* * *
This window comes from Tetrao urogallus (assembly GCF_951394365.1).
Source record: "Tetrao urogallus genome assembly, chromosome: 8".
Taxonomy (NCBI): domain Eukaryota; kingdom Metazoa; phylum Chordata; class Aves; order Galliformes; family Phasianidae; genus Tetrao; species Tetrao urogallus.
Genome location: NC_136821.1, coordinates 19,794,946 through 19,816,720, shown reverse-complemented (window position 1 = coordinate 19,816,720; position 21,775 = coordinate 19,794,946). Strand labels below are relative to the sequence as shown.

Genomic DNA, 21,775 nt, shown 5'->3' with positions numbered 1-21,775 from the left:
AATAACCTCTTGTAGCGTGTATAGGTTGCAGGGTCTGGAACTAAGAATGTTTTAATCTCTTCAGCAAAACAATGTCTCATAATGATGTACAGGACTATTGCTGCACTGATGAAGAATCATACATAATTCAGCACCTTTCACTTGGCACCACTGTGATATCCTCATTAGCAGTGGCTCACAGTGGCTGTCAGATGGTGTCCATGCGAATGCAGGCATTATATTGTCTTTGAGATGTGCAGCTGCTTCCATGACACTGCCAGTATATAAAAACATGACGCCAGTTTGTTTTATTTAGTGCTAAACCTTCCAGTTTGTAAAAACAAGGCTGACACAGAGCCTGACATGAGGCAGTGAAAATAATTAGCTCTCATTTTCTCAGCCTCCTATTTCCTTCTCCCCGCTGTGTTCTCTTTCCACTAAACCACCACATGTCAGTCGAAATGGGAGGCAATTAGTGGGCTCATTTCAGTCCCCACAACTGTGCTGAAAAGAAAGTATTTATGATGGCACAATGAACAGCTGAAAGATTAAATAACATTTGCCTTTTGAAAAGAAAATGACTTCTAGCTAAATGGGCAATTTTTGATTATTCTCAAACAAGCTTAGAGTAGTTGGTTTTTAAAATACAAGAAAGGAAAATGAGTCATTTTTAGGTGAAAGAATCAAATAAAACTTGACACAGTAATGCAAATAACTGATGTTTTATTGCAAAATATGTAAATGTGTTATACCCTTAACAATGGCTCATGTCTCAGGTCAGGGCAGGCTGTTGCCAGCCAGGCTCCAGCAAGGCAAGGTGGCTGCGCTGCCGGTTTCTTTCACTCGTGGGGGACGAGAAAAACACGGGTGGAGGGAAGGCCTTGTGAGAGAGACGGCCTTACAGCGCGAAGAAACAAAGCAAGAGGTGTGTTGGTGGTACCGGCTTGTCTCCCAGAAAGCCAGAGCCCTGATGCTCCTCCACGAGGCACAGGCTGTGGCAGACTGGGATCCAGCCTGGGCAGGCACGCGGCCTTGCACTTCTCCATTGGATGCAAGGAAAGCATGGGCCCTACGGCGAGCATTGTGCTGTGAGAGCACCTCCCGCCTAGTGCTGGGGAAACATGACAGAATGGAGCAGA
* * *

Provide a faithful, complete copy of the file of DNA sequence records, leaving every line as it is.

This window comes from Tetrao urogallus (assembly GCF_951394365.1).
Source record: "Tetrao urogallus genome assembly, chromosome: 8".
Taxonomy (NCBI): domain Eukaryota; kingdom Metazoa; phylum Chordata; class Aves; order Galliformes; family Phasianidae; genus Tetrao; species Tetrao urogallus.
Genome location: NC_136821.1, coordinates 19,794,946 through 19,816,720, shown reverse-complemented (window position 1 = coordinate 19,816,720; position 21,775 = coordinate 19,794,946). Strand labels below are relative to the sequence as shown.

Genomic DNA, 21,775 nt, shown 5'->3' with positions numbered 1-21,775 from the left:
AATAACCTCTTGTAGCGTGTATAGGTTGCAGGGTCTGGAACTAAGAATGTTTTAATCTCTTCAGCAAAACAATGTCTCATAATGATGTACAGGACTATTGCTGCACTGATGAAGAATCATACATAATTCAGCACCTTTCACTTGGCACCACTGTGATATCCTCATTAGCAGTGGCTCACAGTGGCTGTCAGATGGTGTCCATGCGAATGCAGGCATTATATTGTCTTTGAGATGTGCAGCTGCTTCCATGACACTGCCAGTATATAAAAACATGACGCCAGTTTGTTTTATTTAGTGCTAAACCTTCCAGTTTGTAAAAACAAGGCTGACACAGAGCCTGACATGAGGCAGTGAAAATAATTAGCTCTCATTTTCTCAGCCTCCTATTTCCTTCTCCCCGCTGTGTTCTCTTTCCACTAAACCACCACATGTCAGTCGAAATGGGAGGCAATTAGTGGGCTCATTTCAGTCCCCACAACTGTGCTGAAAAGAAAGTATTTATGATGGCACAATGAACAGCTGAAAGATTAAATAACATTTGCCTTTTGAAAAGAAAATGACTTCTAGCTAAATGGGCAATTTTTGATTATTCTCAAACAAGCTTAGAGTAGTTGGTTTTTAAAATACAAGAAAGGAAAATGAGTCATTTTTAGGTGAAAGAATCAAATAAAACTTGACACAGTAATGCAAATAACTGATGTTTTATTGCAAAATATGTAAATGTGTTATACCCTTAACAATGGCTCATGTCTCAGGTCAGGGCAGGCTGTTGCCAGCCAGGCTCCAGCAAGGCAAGGTGGCTGCGCTGCCGGTTTCTTTCACTCGTGGGGGACGAGAAAAACACGGGTGGAGGGAAGGCCTTGTGAGAGAGACGGCCTTACAGCGCGAAGAAACAAAGCAAGAGGTGTGTTGGTGGTACCGGCTTGTCTCCCAGAAAGCCAGAGCCCTGATGCTCCTCCACGAGGCACAGGCTGTGGCAGACTGGGATCCAGCCTGGGCAGGCACGCGGCCTTGCACTTCTCCATTGGATGCAAGGAAAGCATGGGCCCTACGGCGAGCATTGTGCTGTGAGAGCACCTCCCGCCTAGTGCTGGGGAAACATGACAGAATGGAGCAGA